Completing Armenia’s Revolution: Transitional Justice and Judicial Vetting

By Syuzanna Vasilyan, 3 July 2019
Armenia's Parliament hosting hearings on transitional justice (photo credit: Ruben Carranza/Twitter)
Armenia's Parliament hosting hearings on transitional justice (photo credit: Ruben Carranza/Twitter)

Armenia’s judiciary, largely structured and manned under the former regime, may be the target of vetting as part of a broader transitional justice initiative. The implementation of such processes may need constitutional reforms. The legitimacy and success of the reforms and vetting requires inclusivity and impartiality – writes Dr. Vasilyan.

One year on, the goals of Armenia’s Velvet Revolution, which reached its climax in May 2018, are deemed to have been only partially achieved. While the appointment of Nikol Pashinyan, the main flag-bearer of the revolution, as Prime Minister and the landslide legislative victory of the My Step coalition in the December 2018 elections marked a ‘face-lift’ of both the executive and legislative branches of government, the judicial branch has so far remained unscathed. Judicial vetting has therefore appeared as necessary to complete Armenia’s revolutionary transition.

Accountability for past injustices

One of the pledges of Nikol Pashinyan, then a member of parliament heading the public rallies, was to institute justice through, among other things, investigating the death of 10 people in a crackdown during protests in 2008 and the alleged toppling of the constitutional order by then president Robert Kocharyan. Pashinyan was one of the detained leaders following the demonstrations on charges of fuelling protests against the official results of the 2008 presidential elections in support of the losing candidate, former president Levon Ter-Petrosyan. He was initially sentenced to seven years in jail (subsequently shortened to three years and eleven months), but was released in 2011 (after two years) under an amnesty scheme granted by then president Serzh Sargsyan. However, back in spring 2018, Pashinyan assured that no vendettas will ensue.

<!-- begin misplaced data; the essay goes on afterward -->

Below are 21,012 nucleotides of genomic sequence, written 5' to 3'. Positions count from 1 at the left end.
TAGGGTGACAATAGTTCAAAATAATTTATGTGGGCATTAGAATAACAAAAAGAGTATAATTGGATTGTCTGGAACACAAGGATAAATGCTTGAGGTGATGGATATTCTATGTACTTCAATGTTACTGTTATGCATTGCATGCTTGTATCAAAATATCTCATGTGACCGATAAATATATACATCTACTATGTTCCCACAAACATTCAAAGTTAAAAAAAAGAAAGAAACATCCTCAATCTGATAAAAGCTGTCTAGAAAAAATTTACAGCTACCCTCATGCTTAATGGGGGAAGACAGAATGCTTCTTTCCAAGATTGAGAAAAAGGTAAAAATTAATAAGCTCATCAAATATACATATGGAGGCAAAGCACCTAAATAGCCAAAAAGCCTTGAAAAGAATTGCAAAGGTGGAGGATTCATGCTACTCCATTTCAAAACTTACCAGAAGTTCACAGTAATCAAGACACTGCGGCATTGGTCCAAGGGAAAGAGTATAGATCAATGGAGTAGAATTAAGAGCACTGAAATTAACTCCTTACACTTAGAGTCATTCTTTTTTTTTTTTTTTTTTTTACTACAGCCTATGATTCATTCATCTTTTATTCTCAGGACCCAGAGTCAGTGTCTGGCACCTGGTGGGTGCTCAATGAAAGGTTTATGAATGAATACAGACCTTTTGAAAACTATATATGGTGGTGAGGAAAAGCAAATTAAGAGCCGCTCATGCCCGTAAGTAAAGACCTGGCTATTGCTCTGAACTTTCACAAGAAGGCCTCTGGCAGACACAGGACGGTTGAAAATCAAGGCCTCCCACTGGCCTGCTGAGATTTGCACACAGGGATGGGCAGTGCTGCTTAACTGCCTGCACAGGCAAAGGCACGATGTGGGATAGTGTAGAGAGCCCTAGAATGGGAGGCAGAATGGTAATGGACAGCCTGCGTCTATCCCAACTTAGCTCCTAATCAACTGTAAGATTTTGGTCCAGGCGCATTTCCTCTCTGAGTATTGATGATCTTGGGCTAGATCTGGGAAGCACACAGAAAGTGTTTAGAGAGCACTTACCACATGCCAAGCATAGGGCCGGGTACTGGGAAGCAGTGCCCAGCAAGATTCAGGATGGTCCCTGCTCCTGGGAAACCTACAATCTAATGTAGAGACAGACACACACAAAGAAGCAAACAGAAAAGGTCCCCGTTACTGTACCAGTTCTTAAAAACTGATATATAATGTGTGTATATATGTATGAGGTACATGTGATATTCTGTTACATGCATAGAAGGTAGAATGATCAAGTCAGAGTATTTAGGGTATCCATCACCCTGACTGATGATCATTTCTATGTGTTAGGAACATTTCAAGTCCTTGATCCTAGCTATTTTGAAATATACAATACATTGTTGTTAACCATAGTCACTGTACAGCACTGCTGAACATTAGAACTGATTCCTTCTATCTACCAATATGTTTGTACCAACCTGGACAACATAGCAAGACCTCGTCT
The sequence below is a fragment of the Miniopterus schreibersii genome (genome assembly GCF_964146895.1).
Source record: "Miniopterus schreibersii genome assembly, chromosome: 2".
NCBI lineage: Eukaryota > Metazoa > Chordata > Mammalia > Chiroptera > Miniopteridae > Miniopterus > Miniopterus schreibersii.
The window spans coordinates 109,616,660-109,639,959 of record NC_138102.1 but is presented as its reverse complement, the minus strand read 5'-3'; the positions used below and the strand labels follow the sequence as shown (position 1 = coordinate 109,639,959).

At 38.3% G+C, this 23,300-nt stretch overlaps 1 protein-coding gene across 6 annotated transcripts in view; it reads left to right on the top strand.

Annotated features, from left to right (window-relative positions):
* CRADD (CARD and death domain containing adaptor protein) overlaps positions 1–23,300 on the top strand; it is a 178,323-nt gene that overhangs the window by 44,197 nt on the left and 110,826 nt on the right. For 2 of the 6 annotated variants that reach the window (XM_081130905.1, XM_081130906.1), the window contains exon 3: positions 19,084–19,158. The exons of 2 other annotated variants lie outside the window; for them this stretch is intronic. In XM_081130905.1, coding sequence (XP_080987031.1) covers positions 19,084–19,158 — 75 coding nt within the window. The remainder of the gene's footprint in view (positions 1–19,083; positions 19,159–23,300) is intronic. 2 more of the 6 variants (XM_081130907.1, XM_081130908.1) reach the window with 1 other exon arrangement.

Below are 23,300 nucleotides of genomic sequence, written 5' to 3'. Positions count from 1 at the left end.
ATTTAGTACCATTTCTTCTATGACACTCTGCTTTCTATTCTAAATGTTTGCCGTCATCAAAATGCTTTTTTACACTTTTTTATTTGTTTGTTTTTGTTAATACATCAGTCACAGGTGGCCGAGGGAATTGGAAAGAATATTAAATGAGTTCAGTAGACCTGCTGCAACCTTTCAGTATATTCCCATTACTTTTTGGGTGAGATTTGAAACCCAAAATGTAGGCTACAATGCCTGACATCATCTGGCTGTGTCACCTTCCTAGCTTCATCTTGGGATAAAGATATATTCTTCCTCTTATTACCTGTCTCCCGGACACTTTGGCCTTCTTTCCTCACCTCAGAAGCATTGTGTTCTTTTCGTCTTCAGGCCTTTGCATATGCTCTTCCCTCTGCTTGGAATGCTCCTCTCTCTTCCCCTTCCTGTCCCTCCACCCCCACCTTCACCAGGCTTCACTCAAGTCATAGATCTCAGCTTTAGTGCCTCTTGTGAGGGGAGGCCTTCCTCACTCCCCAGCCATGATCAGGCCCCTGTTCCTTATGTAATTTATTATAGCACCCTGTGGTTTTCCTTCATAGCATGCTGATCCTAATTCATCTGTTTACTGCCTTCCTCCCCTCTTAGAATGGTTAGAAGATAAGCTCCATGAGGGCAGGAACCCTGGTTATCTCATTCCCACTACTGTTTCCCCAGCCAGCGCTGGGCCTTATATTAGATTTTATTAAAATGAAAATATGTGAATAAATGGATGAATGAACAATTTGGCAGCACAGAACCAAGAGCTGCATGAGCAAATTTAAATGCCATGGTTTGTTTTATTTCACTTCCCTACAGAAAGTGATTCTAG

Kocharyan has been facing possible prosecution for the 2008 killings and has been in pre-trial detention since July 2018. Nevertheless, he was released from pre-trial detention on bail on 18 May 2019. The judge suspended the trial and forwarded a request to the Constitutional Court to establish the constitutionality of the provision on overthrowing the constitutional order and the implications of presidential immunity. Kocharyan’s release drove a schism in the country. It also led to a live Facebook podcast by Pashinyan on 19 May calling on the populace to obstruct access to all court buildings on 20 May as a sign of discontent with the existing judicial system. The government subsequently framed the public outcry as civic support for the government’s initiatives. Pashinyan’s move was criticized by opposition groups as ‘unconstitutional. It was perceived as an attempt by the executive to exert influence over the judiciary - something that Pashinyan has claimed to have refrained from – thereby impinging upon the democratic system of ‘separation of powers’ and the principle of ‘checks and balances’.

The prime minister considers vetting as an urgent mechanism to cleanse the judicial branch.

In the same podcast, Pashinyan made reference to vetting as an urgent mechanism to cleanse the judicial branch. Immersed in alleged corruption and clientelistic practices delivering biased and arbitrary verdicts under the command of the previous regime, the judiciary was stated to have lost public trust. More specifically, judges whose rulings were challenged at the European Court of Human Rights (ECHR) and adjudicated as violating fundamental rights, thereby becoming a liability for Armenia’s reputation and state budget, were to be targeted. The vetting process  would imply verifying the professional credentials, independence from political linkages and personal integrity of all existing judges (231 in total). In the meantime, Pashinyan suggested that conscientious judges and/or those not willing to undergo a screening by an independent commission - ostensibly to comprise a broad membership of legal, political and civil society representatives, as well as, possibly, international experts - should resign.